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This paper examines some of the ways in which scientific evidence influenced the development of the policy for the payment of general practitioners for coronary heart disease (CHD) prevention in the UK, in particular the introduction of ‘health checks’. The specific policy events which are...
How important is research in shaping policy when a new life-saving medical technology becomes available, but happens to be very expensive? Taking the case of kidney dialysis, this paper argues that the emerging discipline of health economics had little influence relative to national differences...
The cochlear implant, an electronic device by means of which some totally deaf people can be provided with a form of hearing, has been increasingly used since the early 1980s. The mass media have typically presented it as an example of the remarkable success of modern technological medicine. In...
Today it is estimated that over 100 million women worldwide have taken the oral contraceptive pill since 1956, when the first clinical trials were undertaken. Since its introduction on to the American market in 1960 and the British one in 1961, the pill has become one of the most popular...
The origins of US international health endeavors are intertwined with the Progressive Era’s faith in science as arbiter of humankind’s secular problems. No agency better exemplifies the period’s confidence in science than the Rockefeller Foundation’s International Health Board (IHB),...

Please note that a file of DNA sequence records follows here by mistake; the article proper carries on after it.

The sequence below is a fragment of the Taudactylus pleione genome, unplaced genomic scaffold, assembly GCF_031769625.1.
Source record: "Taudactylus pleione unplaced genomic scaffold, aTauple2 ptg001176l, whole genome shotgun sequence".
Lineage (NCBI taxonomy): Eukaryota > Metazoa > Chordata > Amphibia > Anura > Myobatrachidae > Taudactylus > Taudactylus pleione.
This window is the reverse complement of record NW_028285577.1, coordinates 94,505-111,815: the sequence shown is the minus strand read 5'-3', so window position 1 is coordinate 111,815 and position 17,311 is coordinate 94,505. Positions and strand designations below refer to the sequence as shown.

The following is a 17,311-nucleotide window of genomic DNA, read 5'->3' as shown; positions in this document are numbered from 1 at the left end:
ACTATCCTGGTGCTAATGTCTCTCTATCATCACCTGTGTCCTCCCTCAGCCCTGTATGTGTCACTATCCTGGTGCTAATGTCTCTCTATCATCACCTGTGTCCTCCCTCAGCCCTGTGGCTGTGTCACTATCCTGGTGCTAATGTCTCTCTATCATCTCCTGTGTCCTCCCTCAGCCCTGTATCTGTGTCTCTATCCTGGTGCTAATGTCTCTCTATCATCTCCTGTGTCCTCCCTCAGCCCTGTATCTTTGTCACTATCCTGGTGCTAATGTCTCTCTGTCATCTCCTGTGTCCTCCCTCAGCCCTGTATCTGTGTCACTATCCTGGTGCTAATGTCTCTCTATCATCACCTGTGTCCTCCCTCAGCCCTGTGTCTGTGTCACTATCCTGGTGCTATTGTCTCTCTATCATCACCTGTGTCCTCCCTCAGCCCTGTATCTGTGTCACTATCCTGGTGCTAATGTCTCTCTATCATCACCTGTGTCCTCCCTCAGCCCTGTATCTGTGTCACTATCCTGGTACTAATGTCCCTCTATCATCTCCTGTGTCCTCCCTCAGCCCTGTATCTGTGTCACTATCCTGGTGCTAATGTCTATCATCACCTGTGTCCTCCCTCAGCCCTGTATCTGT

The history of genetics has concentrated on eugenics in the first half of the 20th century and molecular genetics in the second. There is yet little historical analysis of the emergence of genetics as a medical specialism, even for the USA. This paper explores the creation of a regional genetic...
The drug taxol has been hailed by many in the cancer community as a major breakthrough in the treatment of cancer. It has already been approved in use against ovarian and advanced breast cancer in many countries world-wide. Taxol has also promoted profound debates in the policy arena not, as one...
This article examines the role of definitional struggles in the science–policy interface using the example of the cattle disease bovine spongiform encephalopathy (BSE) or mad cow disease in the UK. A central contention is that an explicit focus on definition illuminates the processes by which...
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